1Q84 by Haruki
Murakami, a 944-page print edition hyped as his magnum opus, strikes me
more as simply super-sized, if vintage Murakami--with reservations--and
still addictively readable as the master storyteller serves up his
signature narrative lines with its swing of wry amusement. The pages
turn effortlessly for an easy week's read.
Aomame enters a world with, yes, two
moons, and where she will find a profound clash of epic Manichaean
consequence taking place. But first she has an assassination scheduled.
She is a female avenger for hire, along the lines of Steig Larsson's
Lisbeth Salander. Wife beaters and worse beware!
The other half of the duo that makes for
romance in 1Q84 is young
aspiring novelist Tengo--a Murakami stand-in
we've seen before. The soulmate he yearns for--Aomame--he first saw and
once held her hand in grammar school, then fate took her away ... The
romance setup mimics the earlier South
the Border, East of the Sun.
pays homage to hardboiled American
of the 1940s who've influenced Murakami. Aomame meets the employing
dowager in a greenhouse that recalls Raymond Chandler's The Big Sleep.
Tengo's dad, whose job is collecting State TV subscription fees
door-to-door, recalls the unceasing industry of James M. Cain's Mildred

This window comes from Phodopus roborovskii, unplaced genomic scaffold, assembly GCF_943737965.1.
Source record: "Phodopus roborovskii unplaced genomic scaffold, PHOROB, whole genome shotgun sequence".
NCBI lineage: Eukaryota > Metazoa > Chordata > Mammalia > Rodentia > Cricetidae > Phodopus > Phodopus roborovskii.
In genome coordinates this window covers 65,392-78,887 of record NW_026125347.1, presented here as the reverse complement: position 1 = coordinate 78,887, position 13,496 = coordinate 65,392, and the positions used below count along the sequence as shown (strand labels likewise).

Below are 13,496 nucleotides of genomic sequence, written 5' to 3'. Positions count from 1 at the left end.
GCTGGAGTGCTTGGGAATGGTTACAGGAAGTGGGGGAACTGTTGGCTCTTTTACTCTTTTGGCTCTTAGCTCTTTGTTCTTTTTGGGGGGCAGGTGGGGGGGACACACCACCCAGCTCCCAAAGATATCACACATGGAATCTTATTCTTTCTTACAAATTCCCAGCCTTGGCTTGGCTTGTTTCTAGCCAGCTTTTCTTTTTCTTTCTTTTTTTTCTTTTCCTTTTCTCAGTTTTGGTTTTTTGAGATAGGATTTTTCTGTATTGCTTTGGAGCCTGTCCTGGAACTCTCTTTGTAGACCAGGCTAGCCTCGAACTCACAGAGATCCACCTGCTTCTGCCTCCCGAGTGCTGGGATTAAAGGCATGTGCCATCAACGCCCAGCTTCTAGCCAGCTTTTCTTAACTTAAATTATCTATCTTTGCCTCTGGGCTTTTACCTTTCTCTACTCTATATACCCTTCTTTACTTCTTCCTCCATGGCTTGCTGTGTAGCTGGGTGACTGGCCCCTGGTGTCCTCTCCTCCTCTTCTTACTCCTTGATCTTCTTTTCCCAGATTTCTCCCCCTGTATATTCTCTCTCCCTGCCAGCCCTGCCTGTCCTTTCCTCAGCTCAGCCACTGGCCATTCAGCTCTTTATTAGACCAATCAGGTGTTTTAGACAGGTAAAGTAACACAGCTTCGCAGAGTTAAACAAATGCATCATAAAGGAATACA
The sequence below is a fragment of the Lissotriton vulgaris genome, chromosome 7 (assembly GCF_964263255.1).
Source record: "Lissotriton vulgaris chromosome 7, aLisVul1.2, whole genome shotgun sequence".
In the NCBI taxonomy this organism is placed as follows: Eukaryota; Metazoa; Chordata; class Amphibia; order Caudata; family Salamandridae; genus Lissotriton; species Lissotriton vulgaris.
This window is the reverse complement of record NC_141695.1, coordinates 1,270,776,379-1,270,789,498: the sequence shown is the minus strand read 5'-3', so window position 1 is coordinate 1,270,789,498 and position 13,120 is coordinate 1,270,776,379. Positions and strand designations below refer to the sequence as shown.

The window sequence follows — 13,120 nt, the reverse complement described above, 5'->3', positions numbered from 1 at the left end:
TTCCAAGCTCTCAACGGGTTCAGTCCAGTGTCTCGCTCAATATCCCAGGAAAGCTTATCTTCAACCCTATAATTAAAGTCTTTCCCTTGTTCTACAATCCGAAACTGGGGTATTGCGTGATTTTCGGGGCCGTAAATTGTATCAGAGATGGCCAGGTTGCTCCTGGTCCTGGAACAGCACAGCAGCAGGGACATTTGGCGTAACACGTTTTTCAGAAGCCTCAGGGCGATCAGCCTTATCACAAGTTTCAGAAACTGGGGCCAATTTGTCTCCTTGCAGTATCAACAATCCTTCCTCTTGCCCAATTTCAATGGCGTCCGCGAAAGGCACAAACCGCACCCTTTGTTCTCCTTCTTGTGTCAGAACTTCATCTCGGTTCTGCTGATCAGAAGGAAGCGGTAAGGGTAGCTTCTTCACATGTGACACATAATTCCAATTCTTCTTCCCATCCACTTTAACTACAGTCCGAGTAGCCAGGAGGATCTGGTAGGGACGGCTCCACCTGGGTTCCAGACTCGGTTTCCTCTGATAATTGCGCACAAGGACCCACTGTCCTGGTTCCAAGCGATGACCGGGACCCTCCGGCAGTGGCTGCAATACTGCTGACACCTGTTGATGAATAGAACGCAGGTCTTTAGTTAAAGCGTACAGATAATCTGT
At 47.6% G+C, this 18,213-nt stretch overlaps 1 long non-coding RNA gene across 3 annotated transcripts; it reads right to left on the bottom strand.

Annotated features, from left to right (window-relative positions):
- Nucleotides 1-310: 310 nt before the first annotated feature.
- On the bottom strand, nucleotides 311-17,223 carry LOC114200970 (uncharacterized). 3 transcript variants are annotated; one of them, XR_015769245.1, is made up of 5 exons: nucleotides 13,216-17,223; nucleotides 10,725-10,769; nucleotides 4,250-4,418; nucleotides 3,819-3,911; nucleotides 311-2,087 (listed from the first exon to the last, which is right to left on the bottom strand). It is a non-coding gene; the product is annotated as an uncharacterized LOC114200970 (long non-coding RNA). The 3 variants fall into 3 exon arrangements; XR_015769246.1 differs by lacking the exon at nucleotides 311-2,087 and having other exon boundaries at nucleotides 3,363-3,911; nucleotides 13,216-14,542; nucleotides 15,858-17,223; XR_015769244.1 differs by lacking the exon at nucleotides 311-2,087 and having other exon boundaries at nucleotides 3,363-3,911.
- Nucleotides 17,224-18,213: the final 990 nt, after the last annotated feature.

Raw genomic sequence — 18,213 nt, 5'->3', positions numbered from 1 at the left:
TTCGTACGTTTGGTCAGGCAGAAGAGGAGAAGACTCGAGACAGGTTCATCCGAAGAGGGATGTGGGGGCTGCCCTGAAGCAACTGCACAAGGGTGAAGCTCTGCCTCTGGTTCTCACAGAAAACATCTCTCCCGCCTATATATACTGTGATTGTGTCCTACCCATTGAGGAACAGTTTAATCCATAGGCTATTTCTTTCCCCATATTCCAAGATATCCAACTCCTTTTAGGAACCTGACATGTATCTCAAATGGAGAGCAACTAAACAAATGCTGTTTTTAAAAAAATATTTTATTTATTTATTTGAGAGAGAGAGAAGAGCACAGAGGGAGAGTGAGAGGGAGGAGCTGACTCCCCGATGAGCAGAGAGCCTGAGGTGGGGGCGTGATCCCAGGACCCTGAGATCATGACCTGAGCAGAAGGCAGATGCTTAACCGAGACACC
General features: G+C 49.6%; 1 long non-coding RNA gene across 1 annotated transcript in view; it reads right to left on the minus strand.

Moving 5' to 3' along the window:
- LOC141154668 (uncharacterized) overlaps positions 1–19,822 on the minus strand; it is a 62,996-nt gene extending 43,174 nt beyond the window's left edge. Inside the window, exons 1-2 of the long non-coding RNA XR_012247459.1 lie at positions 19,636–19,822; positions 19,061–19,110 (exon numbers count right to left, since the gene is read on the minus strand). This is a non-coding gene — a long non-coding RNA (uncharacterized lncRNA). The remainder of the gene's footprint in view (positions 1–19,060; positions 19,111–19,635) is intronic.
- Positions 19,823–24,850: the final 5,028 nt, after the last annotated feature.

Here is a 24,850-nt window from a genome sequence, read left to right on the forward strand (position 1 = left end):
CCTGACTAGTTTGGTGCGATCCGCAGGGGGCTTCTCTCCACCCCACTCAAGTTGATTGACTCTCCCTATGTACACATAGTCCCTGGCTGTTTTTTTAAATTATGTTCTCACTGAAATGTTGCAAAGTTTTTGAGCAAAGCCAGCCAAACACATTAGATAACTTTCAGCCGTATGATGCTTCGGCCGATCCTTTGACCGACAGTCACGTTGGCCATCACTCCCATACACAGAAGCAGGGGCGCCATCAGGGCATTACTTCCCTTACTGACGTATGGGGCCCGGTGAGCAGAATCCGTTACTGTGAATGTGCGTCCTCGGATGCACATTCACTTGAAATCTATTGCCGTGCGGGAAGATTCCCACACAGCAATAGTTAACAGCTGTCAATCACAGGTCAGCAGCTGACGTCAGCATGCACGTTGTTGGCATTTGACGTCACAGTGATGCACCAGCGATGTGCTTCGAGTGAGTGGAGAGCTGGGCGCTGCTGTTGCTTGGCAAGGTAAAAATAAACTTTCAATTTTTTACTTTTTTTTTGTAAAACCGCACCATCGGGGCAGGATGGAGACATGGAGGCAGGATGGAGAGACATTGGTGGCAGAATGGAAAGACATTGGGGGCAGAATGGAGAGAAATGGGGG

Pierce. In 1Q84, his
subscription collection continues even when the
dad lapses into a coma!
Still, my chief reservation would be Murakami's willingness to
such a long narrative by pushing literary fiction closer to genre
thriller, trading nuance for jolts. That Aomame and Tengo eventually
find each other
seems a pachinko machine-like resolution.
Having said that, 1Q84
lacks not for narrative punch and pace.
When Aomame, alone, meets face-to-face with the head of the novel's
McGuffin-ish religious cult and the Leader confesses his existential
agony is a meditative corporeal, sexual paralysis, Haruki-san has
pulled out the stops: If the story engine was hitting on all cylinders,
he's then injecting nitrous oxide for a boost that takes the reader
The last two-thirds of 1Q84
are reader-tension heaven.
1Q84 by Haruki Murakami, translated from the Japanese by
Philip Gabriel and Jay Rubin, Knopf, New York, 944 pp., ISBN:
Read Charlie Dickinson's
story collection, The Cat
at Light's End, as an ebook in these downloadable
.epub (most other readers)
.pdf (for PCs)
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